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SOCOM is committing itself to attracting more women and people of color

As the special operations community takes a deep look at itself after 20 years of relentless counterterrorism missions, it’s seeking solutions for how it can adapt to the much-discussed “era of great power competition” — and that is going to include more women and people of color, according to a recent report obtained by Military Times.

There are no hard-and-fast targets laid out in Special Operations Command’s diversity and inclusion plan, but at 20 pages long, it’s more of a treatise on where the special operations community would like to go.

“All of us understand diversity and inclusion are operational imperatives,” the plan opens. “This Diversity and Inclusion Strategic Plan provides a roadmap for sustained and direct action toward increasing the diversity of our formation and ensuring all our environments, from the team room to the executive conference room, are inclusive.”

A push to promote more women and people of color into leadership, as well as rank-and-file, positions held overwhelmingly by white, male troops ― decades after racial and gender integration ― is part of a long game.

In response to a request for information, SOCOM told members of Congress in writing on March 1 that not only have the vast majority of special operations forces leadership positions been historically filled by white, non-Hispanic men, they have also been largely special operators, despite the other career fields under SOCOM.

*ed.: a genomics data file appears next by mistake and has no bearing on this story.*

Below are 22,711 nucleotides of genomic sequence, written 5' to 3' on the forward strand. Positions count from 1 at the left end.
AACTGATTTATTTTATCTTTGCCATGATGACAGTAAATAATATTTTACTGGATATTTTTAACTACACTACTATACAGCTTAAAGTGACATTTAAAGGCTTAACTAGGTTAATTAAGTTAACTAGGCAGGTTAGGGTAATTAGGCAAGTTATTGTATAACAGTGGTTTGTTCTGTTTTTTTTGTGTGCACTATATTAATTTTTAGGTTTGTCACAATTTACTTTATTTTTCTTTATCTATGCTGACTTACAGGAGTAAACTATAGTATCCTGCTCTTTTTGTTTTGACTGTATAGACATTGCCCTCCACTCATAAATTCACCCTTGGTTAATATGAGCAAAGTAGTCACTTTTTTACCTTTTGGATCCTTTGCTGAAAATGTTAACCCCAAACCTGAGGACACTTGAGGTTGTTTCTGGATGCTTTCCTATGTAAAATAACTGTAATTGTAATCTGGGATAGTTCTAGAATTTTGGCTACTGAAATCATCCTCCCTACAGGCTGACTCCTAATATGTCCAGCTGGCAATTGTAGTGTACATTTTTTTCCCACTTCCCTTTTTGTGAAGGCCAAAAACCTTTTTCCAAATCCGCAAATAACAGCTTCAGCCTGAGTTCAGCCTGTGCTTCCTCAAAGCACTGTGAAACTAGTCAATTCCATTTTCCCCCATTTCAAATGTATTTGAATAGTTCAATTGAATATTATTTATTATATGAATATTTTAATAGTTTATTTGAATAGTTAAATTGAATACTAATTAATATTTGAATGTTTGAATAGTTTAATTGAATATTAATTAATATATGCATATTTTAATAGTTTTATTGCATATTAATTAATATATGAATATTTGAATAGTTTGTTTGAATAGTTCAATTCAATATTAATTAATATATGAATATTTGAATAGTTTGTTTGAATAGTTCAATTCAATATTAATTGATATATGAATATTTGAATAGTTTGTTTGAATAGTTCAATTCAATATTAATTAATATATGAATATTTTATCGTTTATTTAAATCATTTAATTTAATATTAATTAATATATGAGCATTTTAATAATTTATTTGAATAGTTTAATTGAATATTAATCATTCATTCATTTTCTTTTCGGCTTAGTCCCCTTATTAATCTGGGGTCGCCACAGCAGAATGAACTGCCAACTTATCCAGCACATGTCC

The special operations community also includes Army civil affairs and psychological operations organizations ― military occupational specialties with many more women than, for example, Special Forces or the 75th Ranger Regiment.

Both SOCOM’s operations (J3) and force structure (J8) director “positions have never been filled by a CA or PSYOP MOS,” according to the written response. “Both positions have been filled by Army, Navy, Air Force and Marine Operators or Pilots. The gender and ethnicity of the fills have been white, non-hispanic [sic], males over the last 10-years [sic] with the exception of the J3 which was recently filled by a Marine Corps General Officer of Korean, [retired Maj. Gen. Daniel Yoo] non-hispanic [sic], descent.”

Elsewhere at headquarters, women have held other high-level positions: As recently, as 2019, Army Brig. Gen. Michelle A. Schmidt served as SOCOM’s director of intelligence.